Morgan Stanley’s Penny-Stock Shenanigans in Spain

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It’s so bad, it’s almost funny. It happened on the last day of the month, May 31, on a Friday afternoon when no one was supposed to pay attention.

In December 2010, seven regional savings banks in Spain were cobbled together into one bank via a lightning-fast “cold fusion.” They’d been sinking into the quagmire that the housing bubble had left behind. The hope was that combining these seven dead cats would somehow create one live dog.

To dress up that dog, they gave it a new-fangled name: Bankia. The largest of those regional banks rolled into it was Caja Madrid which was owned by the government of Madrid. After the merger, the most toxic assets were transferred to a new holding company, Banco Financiero y de Ahorros, which was then bailed out by the government with €4.5 billion. July 20, 2011, Bankia, armed with presumably a cleanish balance sheet, went public. To bamboozle people into believing that this was in fact a live dog worthy of their savings, BKIA became part of the IBEX 35 stock market index.

But that dog didn’t make it far. A mere ten months after the IPO, Bankia negotiated a taxpayer bailout package of €19 billion, on top of the original €4.5 billion, and was partially nationalized by the central government of Spain. Last March, the loss for the year 2012 was pegged at €19 billion, an all-time record in the history of corporate losses in Spain.

Its stock has been a trash penny stock ever since. On Friday, May 31, it traded between €0.66 and €0.71 per share, when two strange things happened, according to the ever vigilant GURUSBLOG (Spanish):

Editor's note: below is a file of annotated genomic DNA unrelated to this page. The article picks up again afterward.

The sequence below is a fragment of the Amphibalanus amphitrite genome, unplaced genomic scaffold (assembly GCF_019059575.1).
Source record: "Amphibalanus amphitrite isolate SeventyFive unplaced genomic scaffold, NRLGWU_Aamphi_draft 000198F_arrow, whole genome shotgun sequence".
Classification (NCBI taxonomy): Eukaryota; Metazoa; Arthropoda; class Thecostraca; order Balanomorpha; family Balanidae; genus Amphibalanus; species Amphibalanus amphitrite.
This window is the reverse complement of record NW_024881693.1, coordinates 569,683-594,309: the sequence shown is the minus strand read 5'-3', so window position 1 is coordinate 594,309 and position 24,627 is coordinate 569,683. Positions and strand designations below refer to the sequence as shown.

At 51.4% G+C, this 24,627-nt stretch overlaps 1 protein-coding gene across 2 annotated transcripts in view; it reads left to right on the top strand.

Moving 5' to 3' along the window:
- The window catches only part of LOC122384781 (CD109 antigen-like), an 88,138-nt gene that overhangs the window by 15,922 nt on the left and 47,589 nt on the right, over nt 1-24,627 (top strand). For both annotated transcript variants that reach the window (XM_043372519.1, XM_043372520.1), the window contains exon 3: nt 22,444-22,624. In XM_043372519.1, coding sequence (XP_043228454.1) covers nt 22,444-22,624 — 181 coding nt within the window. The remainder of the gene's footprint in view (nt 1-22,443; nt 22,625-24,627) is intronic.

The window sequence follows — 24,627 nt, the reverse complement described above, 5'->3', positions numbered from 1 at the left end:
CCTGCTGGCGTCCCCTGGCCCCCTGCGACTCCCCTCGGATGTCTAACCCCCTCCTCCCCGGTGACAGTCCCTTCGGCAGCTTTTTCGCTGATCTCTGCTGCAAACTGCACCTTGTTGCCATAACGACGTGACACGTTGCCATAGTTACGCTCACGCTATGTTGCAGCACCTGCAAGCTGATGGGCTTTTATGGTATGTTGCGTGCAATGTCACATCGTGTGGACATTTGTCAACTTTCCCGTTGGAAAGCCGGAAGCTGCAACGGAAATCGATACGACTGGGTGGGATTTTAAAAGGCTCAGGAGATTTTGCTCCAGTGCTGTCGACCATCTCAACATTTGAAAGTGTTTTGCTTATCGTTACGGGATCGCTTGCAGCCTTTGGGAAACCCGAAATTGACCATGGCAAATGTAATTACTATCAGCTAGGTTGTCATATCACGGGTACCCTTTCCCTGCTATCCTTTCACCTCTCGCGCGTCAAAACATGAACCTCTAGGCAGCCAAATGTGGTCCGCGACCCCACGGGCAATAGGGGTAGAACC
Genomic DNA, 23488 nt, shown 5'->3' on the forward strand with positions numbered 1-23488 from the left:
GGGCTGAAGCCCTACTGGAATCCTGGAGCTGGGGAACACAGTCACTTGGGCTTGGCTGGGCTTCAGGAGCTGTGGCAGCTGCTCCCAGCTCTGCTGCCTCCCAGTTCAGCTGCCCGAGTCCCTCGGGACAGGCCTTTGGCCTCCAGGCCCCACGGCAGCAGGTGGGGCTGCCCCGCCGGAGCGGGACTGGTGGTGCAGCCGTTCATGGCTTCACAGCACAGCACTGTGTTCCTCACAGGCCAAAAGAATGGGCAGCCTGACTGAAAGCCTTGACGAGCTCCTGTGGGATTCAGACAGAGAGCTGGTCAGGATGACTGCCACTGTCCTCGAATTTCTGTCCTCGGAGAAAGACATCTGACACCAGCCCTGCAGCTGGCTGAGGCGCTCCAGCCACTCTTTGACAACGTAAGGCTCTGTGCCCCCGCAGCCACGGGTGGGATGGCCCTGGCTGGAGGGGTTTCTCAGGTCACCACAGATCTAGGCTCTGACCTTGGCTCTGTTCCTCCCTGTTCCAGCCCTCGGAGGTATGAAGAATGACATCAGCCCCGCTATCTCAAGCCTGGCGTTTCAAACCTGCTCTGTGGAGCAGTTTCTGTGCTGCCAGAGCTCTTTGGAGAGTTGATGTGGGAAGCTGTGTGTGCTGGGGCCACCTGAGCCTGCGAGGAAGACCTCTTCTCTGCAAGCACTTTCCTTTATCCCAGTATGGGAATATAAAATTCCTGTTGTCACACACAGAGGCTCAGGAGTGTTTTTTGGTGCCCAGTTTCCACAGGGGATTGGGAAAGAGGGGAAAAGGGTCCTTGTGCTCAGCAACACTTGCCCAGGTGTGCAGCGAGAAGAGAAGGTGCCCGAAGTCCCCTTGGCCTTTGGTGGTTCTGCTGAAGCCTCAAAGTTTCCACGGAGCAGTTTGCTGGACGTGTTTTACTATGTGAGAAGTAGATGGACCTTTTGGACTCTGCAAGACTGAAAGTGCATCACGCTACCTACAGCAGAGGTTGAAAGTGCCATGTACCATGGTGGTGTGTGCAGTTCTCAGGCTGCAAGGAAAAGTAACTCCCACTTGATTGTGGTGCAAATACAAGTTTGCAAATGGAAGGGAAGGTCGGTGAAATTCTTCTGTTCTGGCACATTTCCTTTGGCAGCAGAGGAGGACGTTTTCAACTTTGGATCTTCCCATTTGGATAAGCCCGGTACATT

– A huge block trade of 2.4 billion shares at €0.72 per share was executed for a total of €1.7 billion, via a financial intermediary, thus bypassing the stock exchange.

–  Moments before the close, when volume was dying down, Morgan Stanley bought up 145 million shares, as if it had suddenly fallen in love with this fermenting pile of financial manure, purposefully driving up the stock price by 31% from about €0.67 to €0.88 a share.

If MS wanted to buy the stock on the cheap, it could have done so over time. But it chose the moment when volume would be dead and then jumped in with both feet, a strategy it knew would guarantee a huge price move. And MS must have been satisfied with its success.

Friday was the last day of the month, and someone might have needed some major “window dressing” to pull a bag over investors’ heads. So we can’t wipe off the suspicion that there was a connection between the block trade and MS’s sudden efforts to manipulate up the stock price. The block trade executed at €0.72 a share earlier in the day would show a gain at the close of trading of 22.2% on €1.7 billion! A cool same-day gain of €377 million. Now that’s real money! There is no trick too dirty to gussy up a monthly report or even a financial statement. Whatever happens on Monday is irrelevant for now; and there are always other shenanigans to cover up that eventual hole too.

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